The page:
Building on my previous post on using Pinterest for classroom use for writing, this post is about using Thinglink (or some equivalent service) for translating images into text. This idea was inspired by Anne Rongas of Finland, with whom I worked as part of a workshop I conducted there on mobile learning and field activities. She demonstrated Thinglink to me (I believe it is a Finnish development) and I have found it quite useful as an instructional and learning tool. So this post is simply about how I go about doing that.

The underlying theoretical assumptions about the type of learning taking place here are much the same as those mentioned in the previous post. That is, switching modes broadens the learning environment and develops skills/literacies that are highly relevant to an age where more and more of meaning is being expressed outside of text. Much of this is encapsulated in Multimodality (Kress, Bezemer, Jewitt, et al) and much is encapsulated in a smattering of other cognitive theories of learning (Vygotsky’s socio-culturalism, materiality of Fenwick and Farman, etc.). Not to even to mention the media studies aspects of this. Ultimately, the gist is that walking an idea across modes is extremely beneficial to learning. To start with an image, to scaffold an activity that allows learners to interpret it, identify the salient characteristics of it, analyze and re-assemble them into another mode, and then draft a related composition in that new mode. This is learning across a range of literacies and learning that is highly relevant to making conscious a process that is often reflexive.

It is doubly useful for those studying in a second language, or in the case of my students, those studying to be linguists, interpreters, or translators. It allows for language to be transferred across modes (and across contexts) and to be used in authentic settings. It allows this to happen through the resilience of the learner’s approach to meaning making, that is it forces on them an understanding that meaning is to be aggressively crafted through an aggregation of ‘things’.  Meaning sometimes is found or discovered; meaning is sometimes crafted or forged. Rarely are these radically ideas separate from one another. So, I like working with images for these classes as they provide a fairly broad canvas for analysis and interpretation. One can isolate only the cultural elements or the emotional elements, or the material elements (even techniques, styles, etc.). One can personalize them as a means of interpretation (what do they evoke, or remind you of?) or link them to topical, social, or economic currents. Which is why Thinglink is so useful in this context.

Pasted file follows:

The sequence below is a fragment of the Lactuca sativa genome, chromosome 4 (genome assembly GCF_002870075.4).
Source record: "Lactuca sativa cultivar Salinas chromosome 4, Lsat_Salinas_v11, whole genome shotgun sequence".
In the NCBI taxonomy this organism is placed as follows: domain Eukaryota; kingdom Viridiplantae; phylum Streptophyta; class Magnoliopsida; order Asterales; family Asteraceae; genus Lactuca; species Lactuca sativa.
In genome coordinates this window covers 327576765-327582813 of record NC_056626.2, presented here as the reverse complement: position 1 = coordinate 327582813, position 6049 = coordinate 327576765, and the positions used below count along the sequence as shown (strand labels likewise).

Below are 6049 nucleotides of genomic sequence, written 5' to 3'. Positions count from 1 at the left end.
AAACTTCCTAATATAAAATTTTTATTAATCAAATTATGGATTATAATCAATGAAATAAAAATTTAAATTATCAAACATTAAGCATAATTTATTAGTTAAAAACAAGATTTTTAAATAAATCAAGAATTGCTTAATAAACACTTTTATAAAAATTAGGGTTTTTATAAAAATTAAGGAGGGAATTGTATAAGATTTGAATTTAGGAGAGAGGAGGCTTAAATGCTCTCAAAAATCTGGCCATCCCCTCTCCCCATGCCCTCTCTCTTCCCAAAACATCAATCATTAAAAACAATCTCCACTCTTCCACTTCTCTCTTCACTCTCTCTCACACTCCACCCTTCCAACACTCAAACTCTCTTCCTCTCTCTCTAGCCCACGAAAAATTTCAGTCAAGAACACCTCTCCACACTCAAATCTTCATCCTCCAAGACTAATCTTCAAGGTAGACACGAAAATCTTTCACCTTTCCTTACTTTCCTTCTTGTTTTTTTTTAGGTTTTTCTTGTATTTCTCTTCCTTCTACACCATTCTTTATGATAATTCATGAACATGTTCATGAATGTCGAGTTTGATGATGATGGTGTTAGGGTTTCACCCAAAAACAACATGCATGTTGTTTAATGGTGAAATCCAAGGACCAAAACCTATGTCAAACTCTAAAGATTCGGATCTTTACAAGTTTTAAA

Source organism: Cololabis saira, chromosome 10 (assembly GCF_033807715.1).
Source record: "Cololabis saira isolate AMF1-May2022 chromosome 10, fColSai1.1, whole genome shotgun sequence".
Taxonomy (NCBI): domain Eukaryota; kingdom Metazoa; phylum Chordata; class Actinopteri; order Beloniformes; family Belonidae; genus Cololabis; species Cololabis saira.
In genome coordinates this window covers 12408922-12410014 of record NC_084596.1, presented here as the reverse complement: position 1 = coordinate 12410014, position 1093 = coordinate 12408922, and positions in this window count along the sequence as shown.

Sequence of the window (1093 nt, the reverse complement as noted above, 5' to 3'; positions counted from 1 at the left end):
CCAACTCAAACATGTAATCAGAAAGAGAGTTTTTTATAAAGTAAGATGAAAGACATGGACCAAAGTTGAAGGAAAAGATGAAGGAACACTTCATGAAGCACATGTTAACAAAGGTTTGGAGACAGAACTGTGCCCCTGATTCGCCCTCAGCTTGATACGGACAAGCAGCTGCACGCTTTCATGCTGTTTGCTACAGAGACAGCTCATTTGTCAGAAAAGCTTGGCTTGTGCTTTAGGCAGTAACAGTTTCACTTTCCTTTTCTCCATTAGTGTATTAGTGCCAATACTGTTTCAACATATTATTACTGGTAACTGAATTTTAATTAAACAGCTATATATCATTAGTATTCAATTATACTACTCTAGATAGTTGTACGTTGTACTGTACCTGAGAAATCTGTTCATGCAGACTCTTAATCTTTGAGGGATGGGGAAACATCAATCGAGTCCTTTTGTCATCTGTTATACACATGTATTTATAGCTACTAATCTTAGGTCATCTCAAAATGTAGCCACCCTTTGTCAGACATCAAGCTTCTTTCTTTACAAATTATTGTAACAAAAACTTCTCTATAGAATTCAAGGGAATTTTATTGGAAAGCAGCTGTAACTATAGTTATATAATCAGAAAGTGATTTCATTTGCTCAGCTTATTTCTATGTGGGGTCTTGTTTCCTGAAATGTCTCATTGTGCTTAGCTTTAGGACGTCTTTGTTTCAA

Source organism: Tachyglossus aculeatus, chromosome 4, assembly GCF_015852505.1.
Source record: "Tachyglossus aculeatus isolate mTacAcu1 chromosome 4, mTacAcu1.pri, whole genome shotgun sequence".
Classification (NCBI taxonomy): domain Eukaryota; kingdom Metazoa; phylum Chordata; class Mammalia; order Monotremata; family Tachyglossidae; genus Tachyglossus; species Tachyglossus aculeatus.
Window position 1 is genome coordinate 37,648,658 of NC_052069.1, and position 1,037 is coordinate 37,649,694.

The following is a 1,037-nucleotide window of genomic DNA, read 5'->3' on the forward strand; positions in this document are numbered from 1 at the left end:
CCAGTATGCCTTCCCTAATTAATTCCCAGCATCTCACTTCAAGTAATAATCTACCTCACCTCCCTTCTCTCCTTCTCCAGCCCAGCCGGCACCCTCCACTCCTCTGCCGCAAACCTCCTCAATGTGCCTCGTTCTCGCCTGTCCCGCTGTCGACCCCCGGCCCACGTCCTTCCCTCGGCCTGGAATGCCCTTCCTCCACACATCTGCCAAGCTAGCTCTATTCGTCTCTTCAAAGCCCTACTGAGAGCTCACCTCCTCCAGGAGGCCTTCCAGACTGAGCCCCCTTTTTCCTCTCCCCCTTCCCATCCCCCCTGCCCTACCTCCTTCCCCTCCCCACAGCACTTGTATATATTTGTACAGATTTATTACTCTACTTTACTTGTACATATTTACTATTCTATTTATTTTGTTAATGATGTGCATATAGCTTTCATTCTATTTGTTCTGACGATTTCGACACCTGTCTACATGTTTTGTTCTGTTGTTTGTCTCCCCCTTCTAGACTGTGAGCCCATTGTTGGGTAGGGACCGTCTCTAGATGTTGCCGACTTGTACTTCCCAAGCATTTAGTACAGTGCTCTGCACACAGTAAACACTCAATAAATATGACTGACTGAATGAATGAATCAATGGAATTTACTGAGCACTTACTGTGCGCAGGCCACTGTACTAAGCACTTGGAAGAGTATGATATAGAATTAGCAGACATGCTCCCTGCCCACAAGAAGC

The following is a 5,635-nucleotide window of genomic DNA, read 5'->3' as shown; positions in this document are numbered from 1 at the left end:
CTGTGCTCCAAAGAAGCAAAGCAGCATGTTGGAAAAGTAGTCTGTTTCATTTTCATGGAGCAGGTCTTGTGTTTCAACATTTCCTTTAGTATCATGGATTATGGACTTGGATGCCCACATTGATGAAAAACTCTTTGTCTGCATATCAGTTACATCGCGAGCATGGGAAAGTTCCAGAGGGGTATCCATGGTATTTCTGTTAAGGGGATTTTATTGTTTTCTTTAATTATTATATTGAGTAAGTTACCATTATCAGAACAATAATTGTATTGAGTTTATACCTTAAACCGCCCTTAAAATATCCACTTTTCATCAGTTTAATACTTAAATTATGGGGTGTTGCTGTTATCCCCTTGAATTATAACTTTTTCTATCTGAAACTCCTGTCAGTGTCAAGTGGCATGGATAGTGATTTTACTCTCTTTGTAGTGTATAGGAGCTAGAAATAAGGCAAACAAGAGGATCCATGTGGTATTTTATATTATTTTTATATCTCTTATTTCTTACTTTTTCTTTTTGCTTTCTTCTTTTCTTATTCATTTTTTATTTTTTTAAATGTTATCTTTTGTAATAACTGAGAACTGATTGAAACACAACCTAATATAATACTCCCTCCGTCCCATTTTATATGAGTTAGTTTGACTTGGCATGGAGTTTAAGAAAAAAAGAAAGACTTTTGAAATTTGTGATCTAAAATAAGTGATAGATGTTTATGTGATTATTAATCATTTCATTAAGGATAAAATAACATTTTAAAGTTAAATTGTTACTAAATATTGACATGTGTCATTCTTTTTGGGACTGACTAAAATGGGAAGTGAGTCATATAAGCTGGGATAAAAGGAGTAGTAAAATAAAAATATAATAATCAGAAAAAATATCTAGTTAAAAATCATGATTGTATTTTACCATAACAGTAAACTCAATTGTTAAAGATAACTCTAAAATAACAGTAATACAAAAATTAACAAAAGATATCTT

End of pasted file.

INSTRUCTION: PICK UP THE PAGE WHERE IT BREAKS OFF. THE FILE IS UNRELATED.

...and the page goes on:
Thinglink: Sensemaking in the early stages

So Thinglink allows you to simply embed context (or links) into the image itself. Like taking notes on a famous painting. Basically it is like tagging something for later use. Students can spend time with the image, add thoughts and observations, and, most importantly, begin to make associations with other ‘things’. So, for example we have below Monet’s La Promenade (1875), a beautiful painting of Monet’s wife and son caught in ephemeral context. The sky, the wind, the grass, all in motion.

So, one possible exercise is to introduce the painting and recommend a particular point of analysis that you would like your students to pursue. This is there window into context. For those students with more of an artistic background, it could be merely a process of associating elements of the painting with other paintings. Much as I did in this interpretation.